Here it is…the last installment of my interview with author Erin Kellison. As I posted earlier, she is a very gracious person, and it was an absolute pleasure to communicate with her for this.
A few words about the Shadow Series: As her website describes (www.erinkellison.com), she writes dark fairy tales with a high level of romance. I highly recommend the series for anyone who likes to read about new worlds within our current world. Her writing paints lush and vibrant images as she describes the realm of twilight, which only a true artist could be able to do. These descriptions are what originally kept me wanting to read more. After I had finished the second book in the series, Shadow Fall, I had found myself counting the days until the third book, Shadowman, was released. I had preordered it, which is something I rarely do.
I hope you enjoy this last bit of our interview.
16. What is your educational background? Was writing a college major for you?
I actually tried to get into a writing program when I was about twenty, but I wasn’t accepted! So I went on to get a degree in English Language and Literature, with a concentration on mythology and folklore, as well as publishing. I completed an internship at a publisher and discovered that my true love was the stories themselves, not getting them ready for print. I went on for a masters in anthropology, focusing on oral storytelling. (See a pattern?) When I had my first kid, I returned to writing fiction, because that was always what I really wanted to do. I thought I’d give it my best, and see what happened.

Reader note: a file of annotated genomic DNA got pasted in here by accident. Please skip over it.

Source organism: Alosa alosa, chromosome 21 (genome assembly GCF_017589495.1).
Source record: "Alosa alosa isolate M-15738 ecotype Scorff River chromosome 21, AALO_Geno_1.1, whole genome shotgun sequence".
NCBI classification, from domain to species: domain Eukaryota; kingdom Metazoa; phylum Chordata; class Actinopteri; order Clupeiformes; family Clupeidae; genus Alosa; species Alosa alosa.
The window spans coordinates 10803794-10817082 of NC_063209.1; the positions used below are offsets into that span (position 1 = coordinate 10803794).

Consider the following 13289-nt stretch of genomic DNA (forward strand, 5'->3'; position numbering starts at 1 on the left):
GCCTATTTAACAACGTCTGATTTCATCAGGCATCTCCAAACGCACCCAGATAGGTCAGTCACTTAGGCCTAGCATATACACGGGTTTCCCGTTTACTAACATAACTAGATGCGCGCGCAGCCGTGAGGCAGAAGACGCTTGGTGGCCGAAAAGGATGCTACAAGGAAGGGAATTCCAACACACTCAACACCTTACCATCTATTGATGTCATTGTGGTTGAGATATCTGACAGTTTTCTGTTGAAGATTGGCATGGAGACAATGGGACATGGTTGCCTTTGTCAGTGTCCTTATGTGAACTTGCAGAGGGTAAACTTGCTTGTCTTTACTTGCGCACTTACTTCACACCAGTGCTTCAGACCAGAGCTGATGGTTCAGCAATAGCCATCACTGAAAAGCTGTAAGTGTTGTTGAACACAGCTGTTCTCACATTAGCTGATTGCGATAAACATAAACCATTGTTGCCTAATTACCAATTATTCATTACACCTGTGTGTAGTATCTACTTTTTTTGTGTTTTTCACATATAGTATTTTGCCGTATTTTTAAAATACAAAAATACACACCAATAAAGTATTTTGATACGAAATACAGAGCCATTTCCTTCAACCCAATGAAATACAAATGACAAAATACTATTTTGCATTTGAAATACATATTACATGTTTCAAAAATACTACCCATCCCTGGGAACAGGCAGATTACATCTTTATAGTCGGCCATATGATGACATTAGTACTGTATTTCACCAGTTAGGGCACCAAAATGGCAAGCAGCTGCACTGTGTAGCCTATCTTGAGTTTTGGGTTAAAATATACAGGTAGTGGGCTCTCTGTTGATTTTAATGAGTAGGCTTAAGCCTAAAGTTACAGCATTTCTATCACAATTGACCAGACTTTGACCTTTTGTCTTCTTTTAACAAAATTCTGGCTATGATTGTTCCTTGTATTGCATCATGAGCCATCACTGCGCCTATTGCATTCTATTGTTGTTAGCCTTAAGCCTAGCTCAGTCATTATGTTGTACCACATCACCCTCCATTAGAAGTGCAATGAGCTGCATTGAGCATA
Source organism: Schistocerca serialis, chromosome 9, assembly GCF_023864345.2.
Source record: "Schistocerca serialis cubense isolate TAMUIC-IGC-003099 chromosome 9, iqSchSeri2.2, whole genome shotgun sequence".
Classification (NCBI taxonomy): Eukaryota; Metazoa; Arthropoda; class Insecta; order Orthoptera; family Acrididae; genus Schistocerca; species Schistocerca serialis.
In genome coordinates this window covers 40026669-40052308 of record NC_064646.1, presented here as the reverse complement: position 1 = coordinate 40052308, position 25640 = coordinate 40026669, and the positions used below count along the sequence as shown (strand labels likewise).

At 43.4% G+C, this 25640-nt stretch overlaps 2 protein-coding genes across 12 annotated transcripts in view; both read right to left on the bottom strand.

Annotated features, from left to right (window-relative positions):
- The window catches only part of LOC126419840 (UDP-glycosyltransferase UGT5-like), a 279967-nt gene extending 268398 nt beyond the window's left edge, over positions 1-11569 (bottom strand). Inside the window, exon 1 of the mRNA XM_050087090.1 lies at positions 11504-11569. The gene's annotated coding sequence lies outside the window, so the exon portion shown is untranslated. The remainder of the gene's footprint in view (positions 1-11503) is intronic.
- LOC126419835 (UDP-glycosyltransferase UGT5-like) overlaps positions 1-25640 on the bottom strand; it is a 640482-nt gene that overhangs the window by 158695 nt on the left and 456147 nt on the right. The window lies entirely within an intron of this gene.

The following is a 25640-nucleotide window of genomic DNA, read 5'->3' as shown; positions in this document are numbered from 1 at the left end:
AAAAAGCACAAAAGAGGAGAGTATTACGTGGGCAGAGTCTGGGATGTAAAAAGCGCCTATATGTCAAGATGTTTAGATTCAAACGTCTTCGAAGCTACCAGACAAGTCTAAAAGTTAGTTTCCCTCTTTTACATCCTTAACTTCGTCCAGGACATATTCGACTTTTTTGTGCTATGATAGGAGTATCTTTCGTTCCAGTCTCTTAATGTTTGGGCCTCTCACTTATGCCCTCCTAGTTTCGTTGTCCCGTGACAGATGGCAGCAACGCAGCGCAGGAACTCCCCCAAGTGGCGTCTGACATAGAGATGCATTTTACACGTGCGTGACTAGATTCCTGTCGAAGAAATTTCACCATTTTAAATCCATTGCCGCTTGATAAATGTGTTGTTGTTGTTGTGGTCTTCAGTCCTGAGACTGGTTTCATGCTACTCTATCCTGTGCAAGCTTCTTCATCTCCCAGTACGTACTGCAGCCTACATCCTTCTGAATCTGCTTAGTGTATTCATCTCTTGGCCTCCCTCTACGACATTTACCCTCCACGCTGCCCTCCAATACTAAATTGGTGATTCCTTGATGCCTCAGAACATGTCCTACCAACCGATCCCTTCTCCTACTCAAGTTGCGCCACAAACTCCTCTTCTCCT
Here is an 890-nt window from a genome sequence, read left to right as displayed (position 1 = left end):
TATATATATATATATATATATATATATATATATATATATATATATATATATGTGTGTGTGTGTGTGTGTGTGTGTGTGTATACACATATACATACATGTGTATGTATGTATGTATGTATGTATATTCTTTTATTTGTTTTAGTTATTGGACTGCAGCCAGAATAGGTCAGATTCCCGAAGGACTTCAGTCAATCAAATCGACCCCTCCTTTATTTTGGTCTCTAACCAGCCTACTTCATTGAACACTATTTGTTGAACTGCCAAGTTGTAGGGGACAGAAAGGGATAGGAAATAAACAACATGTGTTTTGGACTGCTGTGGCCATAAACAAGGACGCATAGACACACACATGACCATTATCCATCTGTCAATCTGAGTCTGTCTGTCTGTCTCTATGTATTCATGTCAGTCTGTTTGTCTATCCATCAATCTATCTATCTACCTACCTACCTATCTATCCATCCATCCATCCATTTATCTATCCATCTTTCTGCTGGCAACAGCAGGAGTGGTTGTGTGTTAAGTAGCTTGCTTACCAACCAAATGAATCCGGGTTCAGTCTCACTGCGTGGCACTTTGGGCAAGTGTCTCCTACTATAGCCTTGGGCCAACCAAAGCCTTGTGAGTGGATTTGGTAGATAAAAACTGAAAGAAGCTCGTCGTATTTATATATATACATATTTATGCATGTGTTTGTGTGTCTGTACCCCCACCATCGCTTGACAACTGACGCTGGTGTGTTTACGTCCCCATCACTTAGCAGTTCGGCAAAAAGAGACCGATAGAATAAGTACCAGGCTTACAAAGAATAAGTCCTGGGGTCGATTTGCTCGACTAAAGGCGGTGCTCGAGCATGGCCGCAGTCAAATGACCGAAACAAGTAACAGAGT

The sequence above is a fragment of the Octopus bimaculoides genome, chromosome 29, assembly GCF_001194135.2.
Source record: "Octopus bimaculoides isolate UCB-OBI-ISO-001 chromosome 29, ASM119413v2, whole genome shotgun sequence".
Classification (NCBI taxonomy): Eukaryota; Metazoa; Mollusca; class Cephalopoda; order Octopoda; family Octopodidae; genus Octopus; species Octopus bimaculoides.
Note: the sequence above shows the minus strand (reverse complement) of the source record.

17. What is your typical day like when you are in the midst of writing a book?
The typical day begins with getting the kids and husband out the door. I go right to work, usually hitting email, twitter, and Facebook first. Then I dive into writing and keep at it until I have to pick up the kids from school. After, I’m a mom until they go to bed. Then I usually get down to blogs or interviews or other prep. I have a critique group once a week, where we bring pages for hammering. My dishes don’t always get done. The laundry often piles up. My husband is a super-hero and picks up all my slack. Couldn’t do it without him.